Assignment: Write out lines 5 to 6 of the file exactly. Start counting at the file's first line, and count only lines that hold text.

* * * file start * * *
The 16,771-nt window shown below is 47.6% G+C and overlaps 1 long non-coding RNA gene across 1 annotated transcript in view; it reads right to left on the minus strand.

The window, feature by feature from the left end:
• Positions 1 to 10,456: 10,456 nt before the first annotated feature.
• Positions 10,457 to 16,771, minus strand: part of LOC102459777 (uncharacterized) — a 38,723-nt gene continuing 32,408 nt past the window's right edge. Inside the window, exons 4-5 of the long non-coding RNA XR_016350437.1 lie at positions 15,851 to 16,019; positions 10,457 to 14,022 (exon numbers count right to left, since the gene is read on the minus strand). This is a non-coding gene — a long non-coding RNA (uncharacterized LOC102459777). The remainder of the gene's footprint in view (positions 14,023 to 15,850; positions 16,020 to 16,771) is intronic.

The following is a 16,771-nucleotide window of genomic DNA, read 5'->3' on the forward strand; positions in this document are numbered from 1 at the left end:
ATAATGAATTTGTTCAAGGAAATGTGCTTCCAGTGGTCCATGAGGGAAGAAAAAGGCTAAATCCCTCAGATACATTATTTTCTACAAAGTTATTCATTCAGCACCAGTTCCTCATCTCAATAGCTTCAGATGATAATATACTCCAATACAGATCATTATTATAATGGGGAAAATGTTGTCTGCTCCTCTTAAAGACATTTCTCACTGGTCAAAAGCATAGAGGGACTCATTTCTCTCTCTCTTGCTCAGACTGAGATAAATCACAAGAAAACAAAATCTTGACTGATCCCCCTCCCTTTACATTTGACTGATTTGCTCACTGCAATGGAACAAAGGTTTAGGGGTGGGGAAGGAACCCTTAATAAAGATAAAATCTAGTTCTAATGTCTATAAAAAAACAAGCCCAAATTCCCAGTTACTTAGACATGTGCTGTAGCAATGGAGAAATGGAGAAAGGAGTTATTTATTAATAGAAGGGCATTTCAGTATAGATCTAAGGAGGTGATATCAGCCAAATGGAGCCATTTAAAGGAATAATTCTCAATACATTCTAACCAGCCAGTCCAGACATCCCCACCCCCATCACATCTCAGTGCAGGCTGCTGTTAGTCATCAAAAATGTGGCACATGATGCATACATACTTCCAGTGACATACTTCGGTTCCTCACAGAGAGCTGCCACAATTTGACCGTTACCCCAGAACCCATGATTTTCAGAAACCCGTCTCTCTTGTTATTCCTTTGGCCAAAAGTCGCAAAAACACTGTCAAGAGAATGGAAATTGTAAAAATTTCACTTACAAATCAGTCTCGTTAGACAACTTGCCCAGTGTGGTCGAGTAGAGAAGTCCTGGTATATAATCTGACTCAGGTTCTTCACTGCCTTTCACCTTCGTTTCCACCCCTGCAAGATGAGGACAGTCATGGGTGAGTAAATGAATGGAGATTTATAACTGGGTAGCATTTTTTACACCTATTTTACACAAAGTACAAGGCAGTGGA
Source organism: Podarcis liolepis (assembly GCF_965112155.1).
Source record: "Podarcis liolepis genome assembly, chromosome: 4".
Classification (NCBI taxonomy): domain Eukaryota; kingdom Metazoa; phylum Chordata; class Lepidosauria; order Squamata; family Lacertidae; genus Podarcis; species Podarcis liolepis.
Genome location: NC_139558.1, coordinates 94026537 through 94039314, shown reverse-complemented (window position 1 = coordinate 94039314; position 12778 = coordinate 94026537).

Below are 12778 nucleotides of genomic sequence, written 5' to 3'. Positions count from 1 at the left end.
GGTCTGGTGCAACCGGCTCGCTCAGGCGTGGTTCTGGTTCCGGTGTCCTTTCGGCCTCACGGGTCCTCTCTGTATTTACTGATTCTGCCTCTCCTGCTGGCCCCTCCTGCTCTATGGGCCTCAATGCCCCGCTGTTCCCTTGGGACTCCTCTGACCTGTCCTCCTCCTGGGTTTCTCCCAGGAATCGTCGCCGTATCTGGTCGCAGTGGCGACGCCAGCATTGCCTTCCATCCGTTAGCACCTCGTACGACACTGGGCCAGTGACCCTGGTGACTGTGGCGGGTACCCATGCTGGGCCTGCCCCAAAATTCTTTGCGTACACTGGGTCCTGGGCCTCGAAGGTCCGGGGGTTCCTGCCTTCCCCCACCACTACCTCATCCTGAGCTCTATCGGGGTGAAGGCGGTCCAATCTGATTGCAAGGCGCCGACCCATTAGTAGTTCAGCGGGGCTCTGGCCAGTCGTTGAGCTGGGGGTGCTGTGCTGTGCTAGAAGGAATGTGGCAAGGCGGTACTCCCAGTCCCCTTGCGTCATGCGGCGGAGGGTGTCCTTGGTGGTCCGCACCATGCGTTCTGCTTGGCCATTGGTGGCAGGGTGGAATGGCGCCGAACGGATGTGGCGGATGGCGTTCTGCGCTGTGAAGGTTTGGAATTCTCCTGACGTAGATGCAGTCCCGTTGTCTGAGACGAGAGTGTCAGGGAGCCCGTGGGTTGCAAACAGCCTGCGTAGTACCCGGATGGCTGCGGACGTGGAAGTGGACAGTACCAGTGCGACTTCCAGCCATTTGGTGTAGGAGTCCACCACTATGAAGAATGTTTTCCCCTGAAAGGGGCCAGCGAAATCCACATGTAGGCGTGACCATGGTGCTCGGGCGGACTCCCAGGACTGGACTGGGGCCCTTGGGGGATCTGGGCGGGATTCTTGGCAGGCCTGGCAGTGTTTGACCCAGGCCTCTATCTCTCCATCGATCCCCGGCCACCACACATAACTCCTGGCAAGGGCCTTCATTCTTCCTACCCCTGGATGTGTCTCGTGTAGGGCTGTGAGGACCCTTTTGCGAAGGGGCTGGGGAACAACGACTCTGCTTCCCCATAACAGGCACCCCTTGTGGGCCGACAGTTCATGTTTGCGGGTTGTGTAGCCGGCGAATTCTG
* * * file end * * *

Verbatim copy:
The following is a 16,771-nucleotide window of genomic DNA, read 5'->3' on the forward strand; positions in this document are numbered from 1 at the left end:
ATAATGAATTTGTTCAAGGAAATGTGCTTCCAGTGGTCCATGAGGGAAGAAAAAGGCTAAATCCCTCAGATACATTATTTTCTACAAAGTTATTCATTCAGCACCAGTTCCTCATCTCAATAGCTTCAGATGATAATATACTCCAATACAGATCATTATTATAATGGGGAAAATGTTGTCTGCTCCTCTTAAAGACATTTCTCACTGGTCAAAAGCATAGAGGGACTCATTTCTCTCTCTCTTGCTCAGACTGAGATAAATCACAAGAAAACAAAATCTTGACTGATCCCCCTCCCTTTACATTTGACTGATTTGCTCACTGCAATGGAACAAAGGTTTAGGGGTGGGGAAGGAACCCTTAATAAAGATAAAATCTAGTTCTAATGTCTATAAAAAAACAAGCCCAAATTCCCAGTTACTTAGACATGTGCTGTAGCAATGGAGAAATGGAGAAAGGAGTTATTTATTAATAGAAGGGCATTTCAGTATAGATCTAAGGAGGTGATATCAGCCAAATGGAGCCATTTAAAGGAATAATTCTCAATACATTCTAACCAGCCAGTCCAGACATCCCCACCCCCATCACATCTCAGTGCAGGCTGCTGTTAGTCATCAAAAATGTGGCACATGATGCATACATACTTCCAGTGACATACTTCGGTTCCTCACAGAGAGCTGCCACAATTTGACCGTTACCCCAGAACCCATGATTTTCAGAAACCCGTCTCTCTTGTTATTCCTTTGGCCAAAAGTCGCAAAAACACTGTCAAGAGAATGGAAATTGTAAAAATTTCACTTACAAATCAGTCTCGTTAGACAACTTGCCCAGTGTGGTCGAGTAGAGAAGTCCTGGTATATAATCTGACTCAGGTTCTTCACTGCCTTTCACCTTCGTTTCCACCCCTGCAAGATGAGGACAGTCATGGGTGAGTAAATGAATGGAGATTTATAACTGGGTAGCATTTTTTACACCTATTTTACACAAAGTACAAGGCAGTGGA